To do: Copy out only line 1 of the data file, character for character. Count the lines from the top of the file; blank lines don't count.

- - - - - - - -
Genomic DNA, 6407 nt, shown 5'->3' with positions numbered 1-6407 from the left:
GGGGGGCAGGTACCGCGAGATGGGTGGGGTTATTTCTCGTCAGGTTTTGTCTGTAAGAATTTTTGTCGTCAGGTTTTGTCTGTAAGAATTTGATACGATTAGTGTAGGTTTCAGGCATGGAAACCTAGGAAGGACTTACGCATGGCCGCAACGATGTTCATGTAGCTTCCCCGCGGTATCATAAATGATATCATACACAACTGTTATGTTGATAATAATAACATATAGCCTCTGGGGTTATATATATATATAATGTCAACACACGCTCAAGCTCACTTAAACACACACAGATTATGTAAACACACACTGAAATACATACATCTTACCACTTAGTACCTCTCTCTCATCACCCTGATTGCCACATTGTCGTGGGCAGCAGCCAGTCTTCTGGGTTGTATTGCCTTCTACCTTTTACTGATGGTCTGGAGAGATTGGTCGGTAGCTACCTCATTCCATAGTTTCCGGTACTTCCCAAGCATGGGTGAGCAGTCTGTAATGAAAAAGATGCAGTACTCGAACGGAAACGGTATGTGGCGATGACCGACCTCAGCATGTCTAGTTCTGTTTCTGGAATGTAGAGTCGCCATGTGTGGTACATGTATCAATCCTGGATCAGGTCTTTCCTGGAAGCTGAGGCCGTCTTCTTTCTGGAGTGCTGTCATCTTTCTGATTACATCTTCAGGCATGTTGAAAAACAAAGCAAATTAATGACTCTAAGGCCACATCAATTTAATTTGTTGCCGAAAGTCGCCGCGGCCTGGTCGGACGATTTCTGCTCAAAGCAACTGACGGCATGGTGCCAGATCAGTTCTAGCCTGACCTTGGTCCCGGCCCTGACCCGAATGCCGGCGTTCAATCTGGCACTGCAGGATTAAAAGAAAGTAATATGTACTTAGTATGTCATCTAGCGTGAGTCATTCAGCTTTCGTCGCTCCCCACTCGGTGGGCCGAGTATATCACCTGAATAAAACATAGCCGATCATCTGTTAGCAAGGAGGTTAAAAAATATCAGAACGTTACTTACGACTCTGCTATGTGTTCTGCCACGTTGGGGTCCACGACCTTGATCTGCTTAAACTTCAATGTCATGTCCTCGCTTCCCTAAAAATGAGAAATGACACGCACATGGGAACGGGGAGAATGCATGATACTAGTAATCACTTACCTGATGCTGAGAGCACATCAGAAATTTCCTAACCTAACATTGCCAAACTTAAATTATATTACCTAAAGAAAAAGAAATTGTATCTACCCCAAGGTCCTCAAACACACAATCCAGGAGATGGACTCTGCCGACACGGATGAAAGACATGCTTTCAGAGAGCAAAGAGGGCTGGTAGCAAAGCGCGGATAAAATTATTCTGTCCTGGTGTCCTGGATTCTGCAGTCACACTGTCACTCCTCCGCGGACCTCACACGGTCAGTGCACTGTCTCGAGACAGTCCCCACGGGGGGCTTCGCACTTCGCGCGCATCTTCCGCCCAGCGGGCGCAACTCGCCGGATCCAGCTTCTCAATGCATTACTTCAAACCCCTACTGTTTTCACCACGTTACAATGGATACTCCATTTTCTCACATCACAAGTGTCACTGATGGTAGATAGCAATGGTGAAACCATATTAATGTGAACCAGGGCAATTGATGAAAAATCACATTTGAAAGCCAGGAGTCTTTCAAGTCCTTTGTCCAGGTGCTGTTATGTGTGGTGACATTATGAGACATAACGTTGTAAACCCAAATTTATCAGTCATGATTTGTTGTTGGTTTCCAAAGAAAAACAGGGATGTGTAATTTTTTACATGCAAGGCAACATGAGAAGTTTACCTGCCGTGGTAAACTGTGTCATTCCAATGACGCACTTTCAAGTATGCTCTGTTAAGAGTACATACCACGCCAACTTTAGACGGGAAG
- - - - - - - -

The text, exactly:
Genomic DNA, 6407 nt, shown 5'->3' with positions numbered 1-6407 from the left: